Tuesday, May 12, 2015

Optimizing ESSL

The cartoon understanding of compiler design is that compilers consist of three parts:
  • front end — handling everything that is language specific
  • middle end — language- and hardware-independent optimizations
  • back end — code generation, independent of the language
One point I was trying to make in my two previous posts is that the situation is more complex in reality; the backend may take advantage of the ESSL precision qualifiers during instruction selection/scheduling, and this affects what the optimizations are allowed to do. So you cannot use a language/hardware-independent middle end if you have a sufficiently strange architecture and want to take advantage of the latitude ESSL gives you.

There are many other considerations when writing a high-performance compiler for some specific market/language/hardware architecture that may be surprising if you have not worked in that area. I'll  give some examples below that have surprised me over the years.

Performance, power, and performance measurement

Mobile devices are power constrained, so the clock frequency is dynamically managed to prevent the GPU from running too hot. Different operations consume a different amount of power, and it is not obvious that the fastest shader measured in "number of cycles" is the fastest in "running time", as a slower shader using less power-hungry instructions may be run at a higher clock frequency. So the cycle count may deceive you when you are optimizing shaders.

It is actually very hard to get meaningful performance data when evaluating optimizations (on all systems — not only GPUs), and just implementing an optimization and observing the difference in run time may not tell you if the optimization is beneficial or not. My favorite paper on this is "Producing Wrong Data Without Doing Anything Obviously Wrong!" by Mytkowicz et al. that show that performance of real world applications depend surprisingly much on luck in things like alignment and cache effects. For example, changing the order of files when linking gives up to 15% performance variance for applications in the SPEC CPU2006 benchmark suite. And the result is different for different environments, so you may see a healthy 5% performance uplift in your environment, while the change is actually harmful and makes it slower for most other environments. I have seen many optimization results that I believe are due to this rather than any real improvement...

Compilation speed

High end mobile games may have hundreds of shaders, and shader compilation is done at application start up, so it is important that the compiler is fast. This means that the optimization strategy should be different compared to a desktop compiler, as you need to be more careful in the tradeoff between optimization run time and potential benefit, and not slow down the compiler by handling cases that are unlikely to happen in real world shaders.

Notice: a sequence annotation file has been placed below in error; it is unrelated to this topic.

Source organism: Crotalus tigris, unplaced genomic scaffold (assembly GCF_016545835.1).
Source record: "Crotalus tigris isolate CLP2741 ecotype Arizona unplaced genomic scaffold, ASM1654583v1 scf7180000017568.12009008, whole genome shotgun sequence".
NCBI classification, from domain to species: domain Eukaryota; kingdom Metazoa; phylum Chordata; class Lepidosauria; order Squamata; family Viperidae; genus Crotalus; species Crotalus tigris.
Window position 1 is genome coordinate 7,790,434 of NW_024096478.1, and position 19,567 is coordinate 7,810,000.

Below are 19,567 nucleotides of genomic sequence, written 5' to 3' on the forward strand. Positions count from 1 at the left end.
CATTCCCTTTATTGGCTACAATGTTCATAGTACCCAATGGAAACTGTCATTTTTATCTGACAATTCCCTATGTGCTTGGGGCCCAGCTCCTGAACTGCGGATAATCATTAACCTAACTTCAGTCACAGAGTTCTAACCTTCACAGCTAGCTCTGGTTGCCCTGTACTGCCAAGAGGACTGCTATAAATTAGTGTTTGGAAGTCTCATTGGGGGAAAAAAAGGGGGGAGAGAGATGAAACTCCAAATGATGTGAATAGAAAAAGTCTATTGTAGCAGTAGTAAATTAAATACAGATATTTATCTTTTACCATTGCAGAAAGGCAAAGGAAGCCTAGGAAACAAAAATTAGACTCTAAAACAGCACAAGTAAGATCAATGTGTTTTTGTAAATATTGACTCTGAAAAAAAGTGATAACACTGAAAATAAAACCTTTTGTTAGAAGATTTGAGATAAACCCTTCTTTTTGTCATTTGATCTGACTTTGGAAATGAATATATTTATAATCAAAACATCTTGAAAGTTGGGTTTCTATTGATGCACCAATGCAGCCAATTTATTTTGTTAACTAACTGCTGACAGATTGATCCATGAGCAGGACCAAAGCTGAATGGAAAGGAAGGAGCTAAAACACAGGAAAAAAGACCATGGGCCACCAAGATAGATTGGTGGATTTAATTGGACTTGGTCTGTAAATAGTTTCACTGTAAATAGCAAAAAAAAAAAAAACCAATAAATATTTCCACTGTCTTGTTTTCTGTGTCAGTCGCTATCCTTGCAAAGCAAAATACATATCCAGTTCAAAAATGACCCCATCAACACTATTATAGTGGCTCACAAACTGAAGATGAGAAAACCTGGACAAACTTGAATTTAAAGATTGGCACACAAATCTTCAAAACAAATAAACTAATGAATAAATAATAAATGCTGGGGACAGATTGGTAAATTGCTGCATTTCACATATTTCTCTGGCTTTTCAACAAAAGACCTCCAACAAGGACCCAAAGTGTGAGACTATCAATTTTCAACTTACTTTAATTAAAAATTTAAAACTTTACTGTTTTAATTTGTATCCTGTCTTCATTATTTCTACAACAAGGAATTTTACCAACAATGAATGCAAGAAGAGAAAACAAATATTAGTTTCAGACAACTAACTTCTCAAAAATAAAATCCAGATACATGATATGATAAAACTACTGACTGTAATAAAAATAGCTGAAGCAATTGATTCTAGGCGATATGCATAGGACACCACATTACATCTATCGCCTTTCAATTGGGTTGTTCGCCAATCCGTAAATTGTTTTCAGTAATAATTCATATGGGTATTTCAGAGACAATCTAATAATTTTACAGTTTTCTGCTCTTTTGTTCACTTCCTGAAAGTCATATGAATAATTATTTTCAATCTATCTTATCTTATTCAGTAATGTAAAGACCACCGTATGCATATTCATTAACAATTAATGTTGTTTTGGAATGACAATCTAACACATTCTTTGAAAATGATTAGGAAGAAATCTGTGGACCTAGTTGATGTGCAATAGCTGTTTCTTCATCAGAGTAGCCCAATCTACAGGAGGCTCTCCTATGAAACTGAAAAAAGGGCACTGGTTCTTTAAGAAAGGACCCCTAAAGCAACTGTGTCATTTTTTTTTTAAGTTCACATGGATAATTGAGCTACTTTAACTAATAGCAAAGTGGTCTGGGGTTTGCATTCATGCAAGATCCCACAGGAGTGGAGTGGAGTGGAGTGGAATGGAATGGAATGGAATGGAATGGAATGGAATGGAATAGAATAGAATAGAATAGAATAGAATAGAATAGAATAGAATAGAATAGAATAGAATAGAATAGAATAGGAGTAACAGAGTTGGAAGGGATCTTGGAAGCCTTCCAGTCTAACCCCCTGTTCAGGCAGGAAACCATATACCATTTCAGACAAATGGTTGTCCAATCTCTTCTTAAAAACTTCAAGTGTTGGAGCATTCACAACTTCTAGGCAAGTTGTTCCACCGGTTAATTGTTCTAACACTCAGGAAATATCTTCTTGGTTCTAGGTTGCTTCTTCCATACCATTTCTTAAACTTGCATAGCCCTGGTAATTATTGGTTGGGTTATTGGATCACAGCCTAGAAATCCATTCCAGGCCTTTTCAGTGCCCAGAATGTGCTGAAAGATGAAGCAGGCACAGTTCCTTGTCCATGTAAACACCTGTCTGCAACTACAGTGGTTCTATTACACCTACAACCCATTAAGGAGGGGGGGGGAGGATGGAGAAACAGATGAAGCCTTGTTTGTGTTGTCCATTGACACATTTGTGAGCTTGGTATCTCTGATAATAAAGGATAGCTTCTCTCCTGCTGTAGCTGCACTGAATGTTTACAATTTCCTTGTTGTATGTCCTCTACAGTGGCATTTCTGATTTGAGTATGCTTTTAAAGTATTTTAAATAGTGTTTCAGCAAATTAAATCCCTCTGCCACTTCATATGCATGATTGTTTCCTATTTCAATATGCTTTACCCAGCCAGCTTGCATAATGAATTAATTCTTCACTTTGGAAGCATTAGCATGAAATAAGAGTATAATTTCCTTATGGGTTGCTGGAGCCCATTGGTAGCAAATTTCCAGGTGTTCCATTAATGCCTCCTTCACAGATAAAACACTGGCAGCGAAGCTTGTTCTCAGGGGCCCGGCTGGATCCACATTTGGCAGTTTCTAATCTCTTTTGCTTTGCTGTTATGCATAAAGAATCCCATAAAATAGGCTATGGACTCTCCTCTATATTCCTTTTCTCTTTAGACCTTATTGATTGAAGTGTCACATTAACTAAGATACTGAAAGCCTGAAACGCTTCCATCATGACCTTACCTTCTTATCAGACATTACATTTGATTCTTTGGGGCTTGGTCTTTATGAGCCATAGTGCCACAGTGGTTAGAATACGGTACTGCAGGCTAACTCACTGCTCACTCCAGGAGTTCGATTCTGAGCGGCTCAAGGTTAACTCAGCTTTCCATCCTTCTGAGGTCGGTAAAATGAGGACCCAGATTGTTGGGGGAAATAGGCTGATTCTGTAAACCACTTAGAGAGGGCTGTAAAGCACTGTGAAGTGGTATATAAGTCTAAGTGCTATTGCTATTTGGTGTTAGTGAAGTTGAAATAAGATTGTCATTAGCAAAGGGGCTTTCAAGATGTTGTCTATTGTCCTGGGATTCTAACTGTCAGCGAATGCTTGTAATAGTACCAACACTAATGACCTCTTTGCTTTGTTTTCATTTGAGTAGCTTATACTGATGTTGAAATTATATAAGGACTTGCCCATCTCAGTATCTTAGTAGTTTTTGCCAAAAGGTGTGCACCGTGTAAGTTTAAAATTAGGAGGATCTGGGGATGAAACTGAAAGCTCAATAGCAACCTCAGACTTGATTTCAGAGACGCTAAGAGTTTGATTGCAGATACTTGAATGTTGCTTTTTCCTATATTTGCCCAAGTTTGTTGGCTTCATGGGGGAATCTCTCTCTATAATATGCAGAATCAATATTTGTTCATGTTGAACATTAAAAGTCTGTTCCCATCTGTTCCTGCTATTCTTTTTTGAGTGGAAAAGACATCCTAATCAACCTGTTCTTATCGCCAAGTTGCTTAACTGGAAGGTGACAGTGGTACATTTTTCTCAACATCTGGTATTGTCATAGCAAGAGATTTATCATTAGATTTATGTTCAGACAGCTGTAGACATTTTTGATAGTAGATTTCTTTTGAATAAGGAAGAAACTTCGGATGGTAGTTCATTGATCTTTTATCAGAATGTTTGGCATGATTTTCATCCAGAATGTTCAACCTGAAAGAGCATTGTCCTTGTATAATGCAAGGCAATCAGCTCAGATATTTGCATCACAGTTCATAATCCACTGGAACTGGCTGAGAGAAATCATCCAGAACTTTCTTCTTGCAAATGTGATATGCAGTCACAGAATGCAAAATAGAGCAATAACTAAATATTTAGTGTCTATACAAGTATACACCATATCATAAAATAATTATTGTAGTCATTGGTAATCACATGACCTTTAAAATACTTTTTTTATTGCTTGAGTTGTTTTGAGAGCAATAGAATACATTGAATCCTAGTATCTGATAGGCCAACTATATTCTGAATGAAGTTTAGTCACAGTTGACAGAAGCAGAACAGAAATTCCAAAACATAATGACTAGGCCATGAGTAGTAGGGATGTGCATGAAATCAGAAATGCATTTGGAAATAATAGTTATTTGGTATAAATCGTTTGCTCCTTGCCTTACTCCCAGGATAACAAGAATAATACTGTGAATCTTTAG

Mobile CPUs have improved a lot the last couple of years, but they are still lagging the desktop when it comes to out-of-order execution etc. This makes the abstraction penalty more painful on mobile processors, and you may want to take that into account when designing an ESSL compiler.


Desktop compilers are insanely complex, but most of that complexity deals with things that does not happen in shaders; ESSL does not have pointers, so data tracking and aliasing analysis is easy. Shaders does not work on large arrays, so you do not need to transform loops to get better memory accesses pattern. Vectorization is essentially software based warping, so that does not help warp based GPUs. Etc. etc.

And shaders are by necessity small — all mobile phones have high resolution screens, and you cannot spend that many cycles on each pixel if you want a decent frame rate.1 There are not much opportunity for optimizations in small pieces of code, so the relevant optimizations are essentially what you had in an early 90's desktop compiler: inlining, simple loop unrolling, if-conversion, etc.

An important part of compiler development, that is usually glossed over in the compiler literature, is implementing peephole optimizations that maps common code idioms to efficient instruction sequences. Application developers keep inventing strange code constructs, so this is a work package that is never finished. To take a random example from GCC: WebKit implements arithmetic right shift by 4 bits using the idiom
r = (v & ~15) / 16;
so GCC needed to add a rule to recognize as an "arithmetic shift right" instruction. A big part of creating a good compiler is to handle "all" such cases, and graphical shaders have different constructs compared to typical C/C++ code, so you need to invest lots of time looking at real world shaders.

1 For example, 500MHz, 30fps, 1920x1080 translates to 8 cycles/pixel. Most GPUs have multiple cores (or whatever they are called — all GPU vendors have different terminology), so the cycle budget is larger for most devices. But still rather limited.

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